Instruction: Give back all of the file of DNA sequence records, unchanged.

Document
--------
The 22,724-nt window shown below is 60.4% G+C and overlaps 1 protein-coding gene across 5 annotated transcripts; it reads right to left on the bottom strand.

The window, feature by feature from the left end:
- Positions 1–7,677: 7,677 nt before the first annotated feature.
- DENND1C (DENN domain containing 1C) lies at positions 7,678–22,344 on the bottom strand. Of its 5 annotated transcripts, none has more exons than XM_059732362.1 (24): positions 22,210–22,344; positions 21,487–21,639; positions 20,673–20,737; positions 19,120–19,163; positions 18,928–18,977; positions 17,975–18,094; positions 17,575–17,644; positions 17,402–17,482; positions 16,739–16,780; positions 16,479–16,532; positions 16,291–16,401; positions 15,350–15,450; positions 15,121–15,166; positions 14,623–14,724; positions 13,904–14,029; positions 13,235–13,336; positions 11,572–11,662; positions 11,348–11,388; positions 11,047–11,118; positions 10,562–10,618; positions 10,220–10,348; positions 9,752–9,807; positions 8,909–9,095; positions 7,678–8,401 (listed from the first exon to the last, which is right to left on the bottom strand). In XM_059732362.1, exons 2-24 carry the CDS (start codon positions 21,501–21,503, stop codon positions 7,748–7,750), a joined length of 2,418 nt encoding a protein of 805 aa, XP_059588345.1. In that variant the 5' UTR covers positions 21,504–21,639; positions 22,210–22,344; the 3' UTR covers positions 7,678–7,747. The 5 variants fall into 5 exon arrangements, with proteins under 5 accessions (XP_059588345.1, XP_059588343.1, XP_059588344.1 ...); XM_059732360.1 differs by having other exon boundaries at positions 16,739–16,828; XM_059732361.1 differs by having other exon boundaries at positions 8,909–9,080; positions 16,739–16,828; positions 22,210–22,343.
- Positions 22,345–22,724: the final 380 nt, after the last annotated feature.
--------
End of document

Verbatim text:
The 22,724-nt window shown below is 60.4% G+C and overlaps 1 protein-coding gene across 5 annotated transcripts; it reads right to left on the bottom strand.

The window, feature by feature from the left end:
- Positions 1–7,677: 7,677 nt before the first annotated feature.
- DENND1C (DENN domain containing 1C) lies at positions 7,678–22,344 on the bottom strand. Of its 5 annotated transcripts, none has more exons than XM_059732362.1 (24): positions 22,210–22,344; positions 21,487–21,639; positions 20,673–20,737; positions 19,120–19,163; positions 18,928–18,977; positions 17,975–18,094; positions 17,575–17,644; positions 17,402–17,482; positions 16,739–16,780; positions 16,479–16,532; positions 16,291–16,401; positions 15,350–15,450; positions 15,121–15,166; positions 14,623–14,724; positions 13,904–14,029; positions 13,235–13,336; positions 11,572–11,662; positions 11,348–11,388; positions 11,047–11,118; positions 10,562–10,618; positions 10,220–10,348; positions 9,752–9,807; positions 8,909–9,095; positions 7,678–8,401 (listed from the first exon to the last, which is right to left on the bottom strand). In XM_059732362.1, exons 2-24 carry the CDS (start codon positions 21,501–21,503, stop codon positions 7,748–7,750), a joined length of 2,418 nt encoding a protein of 805 aa, XP_059588345.1. In that variant the 5' UTR covers positions 21,504–21,639; positions 22,210–22,344; the 3' UTR covers positions 7,678–7,747. The 5 variants fall into 5 exon arrangements, with proteins under 5 accessions (XP_059588345.1, XP_059588343.1, XP_059588344.1 ...); XM_059732360.1 differs by having other exon boundaries at positions 16,739–16,828; XM_059732361.1 differs by having other exon boundaries at positions 8,909–9,080; positions 16,739–16,828; positions 22,210–22,343.
- Positions 22,345–22,724: the final 380 nt, after the last annotated feature.